Willington to Durham
A long walk past viaducts, farms, and country mansions takes us finally to the bells and bustle of the city of Durham.
Right. Enough of this County Durham limbo—it's time to make the final push on to the city of Durham itself. The bells of the cathedral and the medieval bridges await—not to mention a burger and a pint—at the end.
We left the car at Jubilee Park in Willington, the endpoint of our previous walk, and started off in the sunshine towards Page Bank Bridge, our first milestone of the day. The walk is flat along here, cutting across a couple of fields, cows lazing in the sun and the Wear burbling like something out of the Shire. Fields yielded eventually to a gravel track among some low trees before spitting us out at Page Bank Bridge.
The modern Page Bank Bridge was opened by Tony Blair (pre-Prime Minister days) in 1996, replacing a much older road bridge, itself converted from a rail bridge. This rail bridge served the old South Brancepeth Colliery (closed 1931) and the surrounding village of Page Bank. The old bridge was damaged in a flood in the 60s but was only apparently replaced 30 years later. Not much evidence of the colliery or the old town still stands—just a car park where the railway cottages used to stand.
Pressing on, we crossed yet more fields, passing by the site of an ostensible ford, before spotting the Croxdale Rail Viaduct in the distance. A little ways further on the true size of the viaduct made itself known to us—it's absolutely massive. The viaduct still carries the East Coast Main Line, so we stopped for a bit to reapply sunscreen, have a drink, and wait for an LNER train to show up. It didn't take long for one of the long 8-carriage trains from King's Cross to show up, making its way to Durham and then on to Edinburgh. Satisfied, we continued onwards.
A little further and we arrived at the medieval Sunderland Bridge, dating originally from the 1400s but substantially rebuilt in 1822. For much of its history Great North Road from London to Edinburgh for much of its history—at least up until the 1960s, when the new Croxdale Bridge was built and the A167 was re-routed over the newer bridge and the old was left as a tourist attraction. We crossed Sunderland Bridge and cut left onto the grounds of Croxdale Hall.
Croxdale Hall has been owned by the Salvin family since the 1400s or so—they continue to maintain it as a family home to the current day. Permissive footpaths cross the estate, from which you can view the hall itself, as well as a 12th-century chapel (over a hedge). Not much to report here; Croxdale's unassuming, tucked away behind trees and stone walls with big "Keep Out — No Access" signs. You can find an excessively detailed account of the Salvin family and Croxdale's history here.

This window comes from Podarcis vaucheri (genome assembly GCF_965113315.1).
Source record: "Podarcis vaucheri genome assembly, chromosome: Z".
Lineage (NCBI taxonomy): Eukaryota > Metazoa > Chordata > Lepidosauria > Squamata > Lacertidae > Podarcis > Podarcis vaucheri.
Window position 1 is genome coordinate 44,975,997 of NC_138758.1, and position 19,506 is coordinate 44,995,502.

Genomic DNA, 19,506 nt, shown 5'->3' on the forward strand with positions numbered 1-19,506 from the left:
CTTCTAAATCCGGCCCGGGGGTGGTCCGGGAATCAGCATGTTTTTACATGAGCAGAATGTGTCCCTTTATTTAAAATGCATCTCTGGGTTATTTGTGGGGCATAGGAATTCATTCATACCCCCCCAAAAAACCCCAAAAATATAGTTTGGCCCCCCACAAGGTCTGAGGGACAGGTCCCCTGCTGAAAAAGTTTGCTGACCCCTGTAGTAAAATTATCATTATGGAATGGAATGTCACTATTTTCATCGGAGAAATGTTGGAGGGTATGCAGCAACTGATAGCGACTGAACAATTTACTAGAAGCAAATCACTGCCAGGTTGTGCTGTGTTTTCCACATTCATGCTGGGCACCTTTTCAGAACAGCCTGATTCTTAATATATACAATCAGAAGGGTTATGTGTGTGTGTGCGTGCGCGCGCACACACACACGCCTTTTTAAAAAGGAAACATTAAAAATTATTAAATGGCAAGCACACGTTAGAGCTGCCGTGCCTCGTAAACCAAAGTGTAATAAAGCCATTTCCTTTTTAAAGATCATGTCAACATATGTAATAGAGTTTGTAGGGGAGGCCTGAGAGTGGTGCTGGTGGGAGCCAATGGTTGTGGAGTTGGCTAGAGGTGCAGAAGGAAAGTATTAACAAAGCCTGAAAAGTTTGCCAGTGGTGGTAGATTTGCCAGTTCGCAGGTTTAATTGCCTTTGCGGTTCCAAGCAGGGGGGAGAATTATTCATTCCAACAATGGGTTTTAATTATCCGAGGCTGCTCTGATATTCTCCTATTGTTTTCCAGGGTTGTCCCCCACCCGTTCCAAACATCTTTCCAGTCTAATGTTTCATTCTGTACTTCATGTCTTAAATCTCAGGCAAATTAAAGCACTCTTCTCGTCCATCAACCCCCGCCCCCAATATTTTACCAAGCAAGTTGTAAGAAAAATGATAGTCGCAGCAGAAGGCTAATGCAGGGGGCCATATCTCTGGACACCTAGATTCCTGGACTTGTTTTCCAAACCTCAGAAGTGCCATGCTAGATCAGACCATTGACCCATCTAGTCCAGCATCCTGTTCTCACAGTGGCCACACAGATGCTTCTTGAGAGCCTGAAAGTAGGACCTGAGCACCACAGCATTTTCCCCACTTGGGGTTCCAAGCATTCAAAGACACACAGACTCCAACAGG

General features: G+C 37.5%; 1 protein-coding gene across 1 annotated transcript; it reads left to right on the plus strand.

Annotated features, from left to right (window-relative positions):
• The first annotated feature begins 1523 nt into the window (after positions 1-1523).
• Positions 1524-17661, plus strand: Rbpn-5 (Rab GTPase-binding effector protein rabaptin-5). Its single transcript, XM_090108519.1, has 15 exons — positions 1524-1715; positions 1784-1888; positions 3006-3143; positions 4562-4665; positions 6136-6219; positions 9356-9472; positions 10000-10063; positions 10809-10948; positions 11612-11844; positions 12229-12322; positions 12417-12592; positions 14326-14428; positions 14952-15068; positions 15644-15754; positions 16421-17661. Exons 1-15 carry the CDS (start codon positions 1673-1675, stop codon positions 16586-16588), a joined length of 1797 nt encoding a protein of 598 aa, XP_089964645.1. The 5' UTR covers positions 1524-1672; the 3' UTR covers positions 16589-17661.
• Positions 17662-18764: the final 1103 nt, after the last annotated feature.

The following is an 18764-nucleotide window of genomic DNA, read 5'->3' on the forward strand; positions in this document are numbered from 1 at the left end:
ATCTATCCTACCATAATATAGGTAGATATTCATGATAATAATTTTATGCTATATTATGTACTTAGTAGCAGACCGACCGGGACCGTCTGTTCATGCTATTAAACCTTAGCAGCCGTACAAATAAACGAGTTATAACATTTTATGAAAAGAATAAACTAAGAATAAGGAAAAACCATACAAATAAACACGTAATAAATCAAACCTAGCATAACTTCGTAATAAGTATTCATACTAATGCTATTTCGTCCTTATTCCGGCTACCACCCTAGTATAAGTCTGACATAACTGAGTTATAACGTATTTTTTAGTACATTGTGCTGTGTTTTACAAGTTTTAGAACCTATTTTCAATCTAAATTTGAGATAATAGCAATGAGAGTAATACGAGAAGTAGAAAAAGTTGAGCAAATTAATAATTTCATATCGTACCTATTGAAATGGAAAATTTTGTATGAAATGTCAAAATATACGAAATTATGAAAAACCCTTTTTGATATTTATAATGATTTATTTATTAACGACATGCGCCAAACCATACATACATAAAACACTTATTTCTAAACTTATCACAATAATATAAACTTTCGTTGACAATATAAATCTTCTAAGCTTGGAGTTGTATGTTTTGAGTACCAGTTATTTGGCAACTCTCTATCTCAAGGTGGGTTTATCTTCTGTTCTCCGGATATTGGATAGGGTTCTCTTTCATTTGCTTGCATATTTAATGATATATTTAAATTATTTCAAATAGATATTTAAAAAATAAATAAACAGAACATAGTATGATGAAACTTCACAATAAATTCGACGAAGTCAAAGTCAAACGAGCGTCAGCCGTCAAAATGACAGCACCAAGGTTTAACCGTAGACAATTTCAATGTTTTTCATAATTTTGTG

We followed the tree-lined road up the hill to skirt the house, cut through some disused farm buildings, and continued up along the top of the hill between a forest and a wide field filled with sheep. A couple of runners along here—probably from the Durham cross-country team. No sight of the cathedral in Durham from here, no matter how much we peered through the trees. Reaching High Butterby Farm at length, we dropped into Shincliffe Wood for the descent towards Shincliffe—very familiar to anyone traveling through Durham to the upper reaches of the Way in Weardale. Near the bottom of the forest, we crossed a field of flax and finally caught our first glimpse of the blocky cathedral tower over Maiden Hill. Just a little ways left to go now.
There's a garden centre tucked alongside the Way just off the A177 in Shincliffe, so we had to dodge a couple of zealous Citroens seeking decorative mulches on our way out to the main road. Crossing the A177, we continued along a gravel track, much frequented by Dunelm dog-walkers. Across the Wear to our left, a football match was under way; from their cheers, we could tell that the home team doing well. Leaving behind the raucous football crowd, the bells of Durham Cathedral started ringing out in the distance, getting louder as we approached. We crossed what appeared to be an old railway embankment at one point: it turns out that this was an old railway line from Sunderland to Durham Elvet Station. Durham Elvet was closed to passengers in 1931 and then closed completely in the 1950s; in 1964 the station house was demolished and replaced by a block of council offices.
Under the bells, we also started to see the more enterprising of the rented rowboaters coming upstream from the city centre; continuing on, these rowboats became more and more common, until we came to a veritable rowboat traffic jam near where the Wear cuts south around the Durham Bailey. At this point, we cut off the Way, crossing a footbridge and wandering up to the Elvet Bridge—probably the oldest of the bridges over the Wear—for a well-deserved massive burger and a pint of lager at Tango.
Easily the least attractive stretch of Way thus far, the walk north of Durham has yet a couple of attractions to keep you just barely interested enough.
Another short one, done of a spring evening after work, made for a lovely stroll amid the dogwalkers and kids of the Durham pit villages.